- The gift of this new day—THANK YOU!
- Joy in Your Presence.
- The quiet of now . . . .
Your Word to me:
“Let a righteous man strike me—that is a kindness;
let him rebuke me—that is oil on my head.
My head will not refuse it,
for my prayer will still be against the deeds of evildoers.”
I’ve been thinking a lot about kindness lately; or perhaps I should say, the lack of it modeled in the public realm. That sparseness of kindness has spilled over into outright, burning hatred that appears to have no bounds. My prayers have increasingly become petitions begging, “Please Lord, help us as a nation to remember our roots, founded in the kindness and mercy of Jesus:
“For God so loved the world that He gave His only Son,
that whosoever believes in Him shall not perish,
but have eternal life.”
So how can we as Christians reestablish kindness borne out of God’s love? How are we to breach the chasm between darkness and light to ultimately free ourselves to love as Jesus demonstrated on the Cross? The first step is to remember what kindness is:
- Compassionate and merciful.
- Devoid of selfishness.
- Devoted to honoring the One who saves.
- Kindness IS Jesus.
Kindness, as a fruit of the Spirit, wins over the superficiality of the world’s “niceness” every time. What is the difference?
- Being nice makes YOU feel and look good. Kindness, however, is ACTION—intended to bless others.
- Kindness is fierce, brave and daring–speaking truth in love—even though it may initially sting.*
- Kindness is not about manners; it is about the heart of the giver.
- Kindness is supernatural—“God’s kindness is intended to lead you to repentance.” (Romans 2:4)
- In His kindness, God convicts our hearts to draw us closer to Himself.
- Kindness effectuates the impossible:
“You have heard that it was said, ‘Love your neighbor and hate your enemy.’
But I tell you, love your enemies and pray for those who persecute you,
that you may be children of your Father in heaven.
He causes His sun to rise on the evil and the good,
and sends rain on the righteous and the unrighteous.”
How can we do this in practical terms? I learned this lesson many years ago when we shared our roof with one preteen and two teens:
Feeling very much like a single parent–my husband was away a lot in those days–one afternoon I became convicted when I realized how very negative I had become. Tired of doing battle, I had developed a penchant toward saying, “No,” to almost every request my children asked to do. I prayed for wisdom (after confessing my anger and frustration) but remained unsure as to how to address the problem.
It wasn’t long after that God’s answer came in a truly remarkable way. The next time I was asked for permission to do something by one of my kids, while not having a clear answer this came out of my mouth came, “I love you.”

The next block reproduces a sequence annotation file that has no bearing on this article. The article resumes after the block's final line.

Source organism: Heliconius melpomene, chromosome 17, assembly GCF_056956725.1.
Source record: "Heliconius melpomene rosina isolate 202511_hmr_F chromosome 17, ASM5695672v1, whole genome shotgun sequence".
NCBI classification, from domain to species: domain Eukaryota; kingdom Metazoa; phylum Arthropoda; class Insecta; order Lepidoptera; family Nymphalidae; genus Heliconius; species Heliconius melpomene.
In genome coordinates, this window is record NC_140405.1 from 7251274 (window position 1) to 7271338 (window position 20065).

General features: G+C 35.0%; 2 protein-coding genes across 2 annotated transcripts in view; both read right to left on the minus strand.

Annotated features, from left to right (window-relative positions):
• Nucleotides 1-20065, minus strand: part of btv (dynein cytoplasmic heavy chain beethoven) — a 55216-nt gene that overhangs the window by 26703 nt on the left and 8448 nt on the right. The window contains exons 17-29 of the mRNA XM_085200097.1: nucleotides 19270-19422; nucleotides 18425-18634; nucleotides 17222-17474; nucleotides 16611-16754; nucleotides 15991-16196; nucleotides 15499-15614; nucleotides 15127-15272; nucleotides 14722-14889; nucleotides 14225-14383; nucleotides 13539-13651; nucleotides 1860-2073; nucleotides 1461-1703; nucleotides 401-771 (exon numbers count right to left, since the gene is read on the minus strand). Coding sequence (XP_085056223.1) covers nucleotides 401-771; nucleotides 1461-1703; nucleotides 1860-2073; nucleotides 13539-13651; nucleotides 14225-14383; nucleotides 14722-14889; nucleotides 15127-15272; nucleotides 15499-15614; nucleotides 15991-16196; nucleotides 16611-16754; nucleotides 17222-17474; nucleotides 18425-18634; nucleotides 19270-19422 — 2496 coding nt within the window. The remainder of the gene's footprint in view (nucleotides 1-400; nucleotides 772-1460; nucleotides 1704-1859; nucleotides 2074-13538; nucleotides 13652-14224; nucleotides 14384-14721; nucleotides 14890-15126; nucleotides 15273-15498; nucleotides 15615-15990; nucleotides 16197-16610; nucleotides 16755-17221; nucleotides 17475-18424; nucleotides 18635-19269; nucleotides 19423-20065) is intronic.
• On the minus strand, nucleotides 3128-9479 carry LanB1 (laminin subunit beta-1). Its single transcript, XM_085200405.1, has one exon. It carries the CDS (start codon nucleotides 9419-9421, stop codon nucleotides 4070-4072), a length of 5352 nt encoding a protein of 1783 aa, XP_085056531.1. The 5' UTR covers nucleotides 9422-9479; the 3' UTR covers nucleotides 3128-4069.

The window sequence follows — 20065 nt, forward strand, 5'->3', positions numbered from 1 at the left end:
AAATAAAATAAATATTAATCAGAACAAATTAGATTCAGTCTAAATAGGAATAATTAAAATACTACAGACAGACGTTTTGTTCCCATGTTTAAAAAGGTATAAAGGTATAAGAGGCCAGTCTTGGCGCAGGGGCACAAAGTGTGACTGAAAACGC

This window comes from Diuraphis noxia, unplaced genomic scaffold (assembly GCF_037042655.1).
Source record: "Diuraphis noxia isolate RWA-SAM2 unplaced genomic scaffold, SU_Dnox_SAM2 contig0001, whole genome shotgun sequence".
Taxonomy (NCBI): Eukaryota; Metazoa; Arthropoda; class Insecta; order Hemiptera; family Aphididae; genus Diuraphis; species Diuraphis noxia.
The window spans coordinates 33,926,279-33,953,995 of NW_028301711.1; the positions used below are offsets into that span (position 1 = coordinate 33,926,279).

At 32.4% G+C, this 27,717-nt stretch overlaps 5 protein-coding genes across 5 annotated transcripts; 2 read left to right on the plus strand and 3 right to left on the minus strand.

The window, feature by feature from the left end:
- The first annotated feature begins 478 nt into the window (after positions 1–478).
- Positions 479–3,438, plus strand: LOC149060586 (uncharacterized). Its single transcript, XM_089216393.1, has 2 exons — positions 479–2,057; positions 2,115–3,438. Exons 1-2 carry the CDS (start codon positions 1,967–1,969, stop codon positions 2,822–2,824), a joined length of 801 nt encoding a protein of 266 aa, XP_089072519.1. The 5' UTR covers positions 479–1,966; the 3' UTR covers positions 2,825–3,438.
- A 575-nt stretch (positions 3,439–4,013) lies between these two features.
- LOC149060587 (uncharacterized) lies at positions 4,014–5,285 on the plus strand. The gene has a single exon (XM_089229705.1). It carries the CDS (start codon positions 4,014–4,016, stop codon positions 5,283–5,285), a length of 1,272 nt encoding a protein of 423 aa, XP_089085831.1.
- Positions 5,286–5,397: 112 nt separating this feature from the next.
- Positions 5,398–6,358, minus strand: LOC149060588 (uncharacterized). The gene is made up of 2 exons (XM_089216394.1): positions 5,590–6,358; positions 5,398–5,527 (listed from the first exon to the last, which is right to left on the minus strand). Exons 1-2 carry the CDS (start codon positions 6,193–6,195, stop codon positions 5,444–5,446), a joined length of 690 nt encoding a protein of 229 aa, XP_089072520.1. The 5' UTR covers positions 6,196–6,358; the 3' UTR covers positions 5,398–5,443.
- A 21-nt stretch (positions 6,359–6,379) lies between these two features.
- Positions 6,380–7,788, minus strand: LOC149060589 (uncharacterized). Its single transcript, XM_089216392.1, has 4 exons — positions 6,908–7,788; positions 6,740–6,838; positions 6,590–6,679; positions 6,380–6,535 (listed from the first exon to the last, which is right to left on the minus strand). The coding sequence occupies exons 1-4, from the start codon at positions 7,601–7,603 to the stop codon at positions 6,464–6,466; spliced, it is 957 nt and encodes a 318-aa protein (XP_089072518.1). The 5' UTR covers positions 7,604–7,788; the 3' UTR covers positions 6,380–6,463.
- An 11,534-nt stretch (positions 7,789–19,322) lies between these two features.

Looking at me as if I suddenly had three heads, “Uh Mom, I asked if I could . . . .”
I was quiet momentarily before responding with, “I love you and I love the Lord. In fact, WE love God and you know that if we continue on this path we will likely end up sinning. If you insist on an answer right now, then I have to say, NO. But, if you will let me pray about it, then we’ll see.”
It was amazing. As I repeated, “I love you and I love the Lord,” something shifted in my mind and heart. It was as if I had been ejected out of a dark hole and was swathed in light and hope as I thought, “Oh yeah, I DO love You Lord, and I DO love my kids–we can work this out!
And we did! From that moment, rather than fretting under the pressure of making decisions, I became a praying mom–who knew?!! When my kids approached me about my answer (after asking to do something) they did so almost gingerly as they asked, “Mom? Have you prayed yet?”
As time passed, and I actually took both large and small things to God in our daily life, I found that I was able to say, “Yes!” to the majority of their requests with a modifying caveat or two. As to those times when I ended up saying, “No”— they rarely argued. (I suspect they already knew the request was unreasonable.)
As the world perpetuates hatred, it is all too easy to be caught up in it. However, we can defuse the ugliness of hatred by acting in the kindness of Christ‘s commands:
“Therefore, as God’s chosen people, holy and dearly loved,
clothe yourselves with compassion, kindness,
humility, gentleness and patience.
Bear with each other and forgive one another . . . .
Forgive as the Lord forgave you.
And over all these virtues put on love,
which binds them all together in perfect unity.
And whatever you do, whether in word or deed,
do it all in the name of the Lord Jesus,
giving thanks to God the Father through Him.”
Colossians 3:12-14, 17
Whatever you may be facing,
if you claim Christ as Lord and Savior,
you have a choice in how you respond:
Let kindness prevail . . .🙂
All to His Glory!
*When He referred to the religious leaders as, “You brood of vipers”, Jesus was speaking truth in love. It was a wake-up call—a kindness–warning them of the danger they were in before the holiness of God. (Matthew 22:33)